DEC 29, 2016 4:21 AM PST

Sound Waves Tested for Essential Tremor

Tremors that result from neurological diseases, injury or other causes can be debilitating for patients. While some patients benefit from brain surgery, it’s often risky and doesn’t have a high success rate. At the Imperial College Healthcare NHS Trust in the UK, a trial is underway that uses ultrasound waves to treat the brain and hopefully calm the tremors. It’s a limited experiment with only 20 participants, all of whom have Essential Tremor (ET). The trial was made possible by  a £1million grant from Imperial College Healthcare Charity.


In the UK there are about one million people living with ET, which is a brain disorder that causes shaking. It’s different than the tremors that occur with Parkinson’s disease or multiple sclerosis. Treatments can include medication or deep brain stimulation with implanted electrodes, but these carry risks that include side effects and even brain bleeds or deaths from seizures caused by the implants.

Current theories on ET show that it’s likely caused by abnormal firing of electrical circuits in the brain. If the brain is the central command of the body, sending signals to muscles, those signals have to be timed just right and fire in the proper order. If this process is disrupted everything from motion disorders, to dementia, to paralysis can occur. In the UK, part of the grant was used to purchase ultrasound and MRI equipment to conduct what they are calling ‘MRI-guided focused ultrasound for the brain.’ How does it work? The MRI is a big part of it, scans are needed to accurately focus heat energy from ultrasound waves to very specific parts of the brain. It’s believed that this energy can break the electrical circuits that have gone awry. It’s different from the low intensity sound waves that are used in imaging. When sound waves at low frequencies are aimed at tissue, an image results. When the frequency is higher, the waves cause molecules to vibrate and they create heat and energy. This heat can destroy cells that are firing wrong or interfering with the messages that need to be sent to muscles.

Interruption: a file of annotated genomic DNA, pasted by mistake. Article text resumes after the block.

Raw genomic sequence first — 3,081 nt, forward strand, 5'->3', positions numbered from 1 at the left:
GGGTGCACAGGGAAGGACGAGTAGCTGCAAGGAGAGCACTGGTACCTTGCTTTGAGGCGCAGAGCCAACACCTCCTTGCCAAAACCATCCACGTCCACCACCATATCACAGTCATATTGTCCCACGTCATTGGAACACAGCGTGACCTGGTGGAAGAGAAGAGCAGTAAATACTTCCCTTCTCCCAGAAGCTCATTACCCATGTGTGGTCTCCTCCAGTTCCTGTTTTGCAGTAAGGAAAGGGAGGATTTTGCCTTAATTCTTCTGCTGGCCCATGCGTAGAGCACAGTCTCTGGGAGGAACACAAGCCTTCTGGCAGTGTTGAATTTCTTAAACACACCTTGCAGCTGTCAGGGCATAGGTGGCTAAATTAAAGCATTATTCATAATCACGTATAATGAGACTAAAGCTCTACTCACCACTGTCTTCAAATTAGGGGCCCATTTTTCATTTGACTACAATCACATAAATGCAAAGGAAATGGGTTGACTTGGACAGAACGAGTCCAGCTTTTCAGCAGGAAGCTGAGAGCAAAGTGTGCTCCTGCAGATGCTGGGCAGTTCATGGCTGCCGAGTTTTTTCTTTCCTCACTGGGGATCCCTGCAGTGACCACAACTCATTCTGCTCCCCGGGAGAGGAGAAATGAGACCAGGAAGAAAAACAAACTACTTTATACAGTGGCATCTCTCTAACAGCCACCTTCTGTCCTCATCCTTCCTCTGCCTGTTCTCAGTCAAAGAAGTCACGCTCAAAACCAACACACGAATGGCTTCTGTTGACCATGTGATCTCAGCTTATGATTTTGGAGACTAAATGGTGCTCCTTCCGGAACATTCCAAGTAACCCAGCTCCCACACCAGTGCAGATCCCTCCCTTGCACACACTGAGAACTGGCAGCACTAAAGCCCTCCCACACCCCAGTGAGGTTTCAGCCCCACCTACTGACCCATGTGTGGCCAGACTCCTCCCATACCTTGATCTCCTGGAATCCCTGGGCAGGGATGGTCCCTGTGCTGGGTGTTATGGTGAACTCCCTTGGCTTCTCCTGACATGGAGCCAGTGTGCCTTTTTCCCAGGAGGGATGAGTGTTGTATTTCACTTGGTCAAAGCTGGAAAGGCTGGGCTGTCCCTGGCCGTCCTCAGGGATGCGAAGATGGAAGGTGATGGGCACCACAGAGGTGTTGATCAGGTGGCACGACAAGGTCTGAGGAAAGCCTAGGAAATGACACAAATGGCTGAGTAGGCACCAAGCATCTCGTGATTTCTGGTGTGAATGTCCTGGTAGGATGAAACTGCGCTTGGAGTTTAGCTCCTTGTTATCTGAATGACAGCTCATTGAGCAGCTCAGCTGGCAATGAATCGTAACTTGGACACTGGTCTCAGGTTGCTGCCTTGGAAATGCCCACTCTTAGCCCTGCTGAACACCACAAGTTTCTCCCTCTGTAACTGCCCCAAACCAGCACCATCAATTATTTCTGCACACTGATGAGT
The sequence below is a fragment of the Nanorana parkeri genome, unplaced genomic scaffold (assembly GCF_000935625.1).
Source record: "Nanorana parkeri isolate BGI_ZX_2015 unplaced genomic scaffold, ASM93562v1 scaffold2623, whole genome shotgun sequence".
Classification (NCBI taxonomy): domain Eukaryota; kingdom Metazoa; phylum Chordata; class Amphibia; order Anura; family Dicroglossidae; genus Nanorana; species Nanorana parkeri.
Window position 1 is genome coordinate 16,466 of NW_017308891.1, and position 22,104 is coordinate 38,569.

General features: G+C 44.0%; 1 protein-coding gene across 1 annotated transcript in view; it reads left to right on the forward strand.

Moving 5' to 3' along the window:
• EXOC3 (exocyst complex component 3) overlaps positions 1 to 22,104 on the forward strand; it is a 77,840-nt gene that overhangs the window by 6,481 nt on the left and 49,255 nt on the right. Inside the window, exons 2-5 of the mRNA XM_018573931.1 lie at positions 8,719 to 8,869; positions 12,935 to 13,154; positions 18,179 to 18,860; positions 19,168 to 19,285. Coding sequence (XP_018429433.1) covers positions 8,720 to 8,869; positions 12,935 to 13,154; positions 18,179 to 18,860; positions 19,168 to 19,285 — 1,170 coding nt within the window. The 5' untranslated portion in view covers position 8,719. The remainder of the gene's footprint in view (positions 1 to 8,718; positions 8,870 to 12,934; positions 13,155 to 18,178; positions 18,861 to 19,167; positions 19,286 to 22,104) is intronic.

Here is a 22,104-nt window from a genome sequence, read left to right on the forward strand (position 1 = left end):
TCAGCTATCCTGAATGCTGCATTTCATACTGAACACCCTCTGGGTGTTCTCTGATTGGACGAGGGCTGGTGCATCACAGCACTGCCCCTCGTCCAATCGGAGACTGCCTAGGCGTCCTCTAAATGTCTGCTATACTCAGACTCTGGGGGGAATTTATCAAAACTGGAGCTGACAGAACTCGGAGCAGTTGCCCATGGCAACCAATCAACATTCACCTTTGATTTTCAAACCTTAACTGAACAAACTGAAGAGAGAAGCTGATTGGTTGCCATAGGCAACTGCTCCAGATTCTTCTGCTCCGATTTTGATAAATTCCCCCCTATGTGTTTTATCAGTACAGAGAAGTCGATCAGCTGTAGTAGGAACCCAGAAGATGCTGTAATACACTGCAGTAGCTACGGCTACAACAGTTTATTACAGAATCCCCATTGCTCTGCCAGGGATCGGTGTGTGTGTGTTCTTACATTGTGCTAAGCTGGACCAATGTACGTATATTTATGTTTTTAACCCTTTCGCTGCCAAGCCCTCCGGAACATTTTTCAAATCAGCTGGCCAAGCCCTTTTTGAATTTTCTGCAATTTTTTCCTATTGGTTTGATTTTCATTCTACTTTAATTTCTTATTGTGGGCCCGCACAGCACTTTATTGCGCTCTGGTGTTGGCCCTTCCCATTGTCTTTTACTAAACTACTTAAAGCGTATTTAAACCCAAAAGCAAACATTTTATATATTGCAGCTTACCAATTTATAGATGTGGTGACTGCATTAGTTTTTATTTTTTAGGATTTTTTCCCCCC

It’s non-invasive, but a local anesthetic is given. Similar trials in the United States and Japan have produced hopeful results, with patients there seeing as much as an 80% reduction in tremors. It seems to work immediately, and so far the effect appears to be something that lasts a good while. One of the brave volunteers for the clinical trial was profiled by the BBC. Mr. Selwyn Lucas, a 52-year old painter and decorator from St Austell in Cornwall, has lived with a tremor in his right had for over two decades. It’s gotten worse in the last five years. His hand is still when it’s at rest, but if he tries to move it, to pick up a glass or write a sentence, it shakes uncontrollably. Mr. Lucas commented on the treatment saying, “For many years I managed to live a relatively normal life with my tremor but over the last five years it had started to prevent me from leading the life I wanted to lead. It was also particularly difficult to continue my job as a painter and decorator as I had to learn to perform my job using my left hand and being a right-handed person this slowed my ability to complete jobs. Since the treatment I have been able to write my own name for the first time in many years and taken my wife out for a lovely meal without fear of embarrassing myself. I will also be able to go back to using my right hand which will allow me to take on more painting and decorating jobs.”

For more information on Lucas, check out the video below from the BBC, which was granted exclusive access to the trial.

Sources: Imperial College Healthcare NHS Trust , BBC, Brain Injury Hub 

About the Author
  • I'm a writer living in the Boston area. My interests include cancer research, cardiology and neuroscience. I want to be part of using the Internet and social media to educate professionals and patients in a collaborative environment.
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